It was reiterated during the investigation that Delagente ignored all risks involved in the abuse of the above drugs among his vulnerable patients, and most of all did not hold himself responsible for the medical risk of overdose, abuse and death that often be hand in hand with the addictive substances mentioned above. There would be no guarantee, when Delagente prescribed these medically unnecessary drugs, that the patients and individuals who purchased them would use them responsibly, or would not mix them with each other for a heightened effect. Delagente did not take into account the countless lives he would ruin if one of these individuals were to overdose from the drugs that he had distributed to these vulnerable people.

It was noted that Delagente would often prescribe the controlled substances without asking or looking too much into the reason they were being asked for, and would even forego discussing the medical matter for which the drug was needed with the patients. Individuals would often just need to send Delagente a text message in order to receive the drugs, or he would leave a prescription for the aforementioned drugs at his practice’s front desk, without feeling the need to consult the individuals at all.

Delagente would also fail to acknowledge his lack of care and not monitor his patients for signs of opioid addiction, would ignore the prescribed drug screenings for patients before prescribing the drugs, and would, for all intents and purposes, freely give away drugs with no regard for their effect on the buyers. These buyers would often quote their own dosage, numbers and strength of the drug, and Delagente would actually instruct them about how to mix the drugs to create a dangerous combination that he described as the Holy Trinity.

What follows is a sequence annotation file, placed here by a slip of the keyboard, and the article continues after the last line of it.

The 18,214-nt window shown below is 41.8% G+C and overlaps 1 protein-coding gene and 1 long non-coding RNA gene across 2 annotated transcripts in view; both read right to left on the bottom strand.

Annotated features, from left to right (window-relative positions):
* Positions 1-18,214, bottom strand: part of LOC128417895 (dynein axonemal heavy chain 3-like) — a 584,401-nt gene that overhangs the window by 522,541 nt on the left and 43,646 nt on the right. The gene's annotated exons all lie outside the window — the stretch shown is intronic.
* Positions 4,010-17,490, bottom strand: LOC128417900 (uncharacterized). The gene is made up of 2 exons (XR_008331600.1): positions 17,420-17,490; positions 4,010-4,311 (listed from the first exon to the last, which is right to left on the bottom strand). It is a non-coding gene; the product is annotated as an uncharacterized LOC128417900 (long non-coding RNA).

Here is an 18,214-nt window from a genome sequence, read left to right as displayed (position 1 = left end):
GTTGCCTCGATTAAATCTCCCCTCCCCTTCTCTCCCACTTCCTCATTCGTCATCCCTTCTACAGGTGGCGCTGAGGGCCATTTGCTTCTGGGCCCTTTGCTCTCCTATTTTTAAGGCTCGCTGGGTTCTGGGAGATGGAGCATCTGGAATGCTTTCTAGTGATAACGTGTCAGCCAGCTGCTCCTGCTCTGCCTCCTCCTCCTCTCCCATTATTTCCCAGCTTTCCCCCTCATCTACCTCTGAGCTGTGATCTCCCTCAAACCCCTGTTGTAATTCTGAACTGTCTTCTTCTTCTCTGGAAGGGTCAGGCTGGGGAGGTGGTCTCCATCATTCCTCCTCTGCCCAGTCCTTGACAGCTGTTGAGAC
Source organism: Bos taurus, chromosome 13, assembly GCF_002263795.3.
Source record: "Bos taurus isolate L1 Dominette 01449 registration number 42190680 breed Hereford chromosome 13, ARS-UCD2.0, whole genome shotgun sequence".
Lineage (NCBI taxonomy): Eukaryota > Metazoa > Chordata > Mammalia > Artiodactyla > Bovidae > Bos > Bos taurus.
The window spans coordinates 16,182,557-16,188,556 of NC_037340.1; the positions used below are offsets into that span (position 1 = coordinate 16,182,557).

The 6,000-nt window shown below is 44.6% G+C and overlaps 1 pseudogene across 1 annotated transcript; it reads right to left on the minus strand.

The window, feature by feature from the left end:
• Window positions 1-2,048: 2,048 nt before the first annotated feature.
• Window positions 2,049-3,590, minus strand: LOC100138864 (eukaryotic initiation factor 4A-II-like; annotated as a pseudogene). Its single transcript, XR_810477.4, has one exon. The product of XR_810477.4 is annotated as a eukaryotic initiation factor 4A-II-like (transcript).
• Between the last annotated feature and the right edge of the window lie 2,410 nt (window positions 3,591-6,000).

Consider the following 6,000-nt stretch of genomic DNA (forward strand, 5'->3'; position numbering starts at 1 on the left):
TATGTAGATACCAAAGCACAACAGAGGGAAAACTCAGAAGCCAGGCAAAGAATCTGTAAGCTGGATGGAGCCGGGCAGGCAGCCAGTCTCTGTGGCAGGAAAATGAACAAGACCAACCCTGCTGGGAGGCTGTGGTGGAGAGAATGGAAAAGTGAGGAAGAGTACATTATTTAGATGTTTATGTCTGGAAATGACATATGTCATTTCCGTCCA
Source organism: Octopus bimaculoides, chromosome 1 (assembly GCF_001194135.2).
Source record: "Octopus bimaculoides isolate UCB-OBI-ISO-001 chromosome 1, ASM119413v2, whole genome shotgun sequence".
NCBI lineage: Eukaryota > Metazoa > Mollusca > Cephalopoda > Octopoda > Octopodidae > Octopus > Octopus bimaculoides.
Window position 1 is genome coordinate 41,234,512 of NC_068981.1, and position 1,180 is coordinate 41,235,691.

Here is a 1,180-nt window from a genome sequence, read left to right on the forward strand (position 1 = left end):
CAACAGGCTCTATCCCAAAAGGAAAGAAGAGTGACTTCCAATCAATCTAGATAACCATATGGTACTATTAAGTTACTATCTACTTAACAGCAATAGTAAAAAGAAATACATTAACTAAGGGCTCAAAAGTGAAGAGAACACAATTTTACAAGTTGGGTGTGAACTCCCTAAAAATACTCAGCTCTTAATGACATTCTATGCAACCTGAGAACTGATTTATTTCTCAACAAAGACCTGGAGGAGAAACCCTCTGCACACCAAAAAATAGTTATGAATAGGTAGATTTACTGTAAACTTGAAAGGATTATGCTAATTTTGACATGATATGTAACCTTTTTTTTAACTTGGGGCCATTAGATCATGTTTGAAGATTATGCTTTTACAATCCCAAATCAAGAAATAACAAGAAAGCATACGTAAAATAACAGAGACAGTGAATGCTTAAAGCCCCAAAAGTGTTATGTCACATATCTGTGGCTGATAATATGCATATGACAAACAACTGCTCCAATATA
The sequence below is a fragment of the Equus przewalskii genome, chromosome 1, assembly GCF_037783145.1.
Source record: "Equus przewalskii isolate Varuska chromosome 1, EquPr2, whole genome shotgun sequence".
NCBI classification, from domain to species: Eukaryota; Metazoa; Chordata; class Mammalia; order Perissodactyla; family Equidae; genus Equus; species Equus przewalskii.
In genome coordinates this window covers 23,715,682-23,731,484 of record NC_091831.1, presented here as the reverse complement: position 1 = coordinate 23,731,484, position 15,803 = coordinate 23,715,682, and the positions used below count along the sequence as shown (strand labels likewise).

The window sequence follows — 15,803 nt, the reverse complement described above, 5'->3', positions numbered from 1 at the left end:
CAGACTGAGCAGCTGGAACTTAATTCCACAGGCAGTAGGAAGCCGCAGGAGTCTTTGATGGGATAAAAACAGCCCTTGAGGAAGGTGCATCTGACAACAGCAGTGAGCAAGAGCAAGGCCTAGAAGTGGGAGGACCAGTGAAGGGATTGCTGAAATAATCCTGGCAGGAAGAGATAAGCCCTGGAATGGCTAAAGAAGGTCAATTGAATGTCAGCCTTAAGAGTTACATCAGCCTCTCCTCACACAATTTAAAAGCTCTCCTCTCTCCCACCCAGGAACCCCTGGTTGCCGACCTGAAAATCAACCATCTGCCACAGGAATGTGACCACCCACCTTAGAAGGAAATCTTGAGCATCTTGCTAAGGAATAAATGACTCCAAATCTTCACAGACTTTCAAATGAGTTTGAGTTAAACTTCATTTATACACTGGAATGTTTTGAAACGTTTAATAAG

Some of the harrowing details of the investigation revealed that Delagente was callous in the face of patients wishing to get healthy again, and for those who were looking for ways to stop taking pain killers, Delagente would not exert any effort in helping them formulate a plan to get off the drug. Some of the instances reveal that Delagente would leave prescriptions for Opioids on his office’s front desk, and ailing patients would pick them up at their disposal. The buyers having trouble obtaining pain killers would often get word-of-mouth information about Delagente and his callousness in distributing the drugs, thereby making him popular among drug addicts. He faces a 20-year imprisonment sentence along with a $1 million fine for the prescriptions and distribution of each drug, while also being fined $250,000 for falsifying documentation and medical records.

This case is one of many where a healthcare fraud scheme was unfurled to reveal harrowing details of callousness and disregard for patients. If you or anyone you know require legal assistance in a case of healthcare fraud, please contact the Healthcare Fraud Group on 888-402-4054 for a free consultation.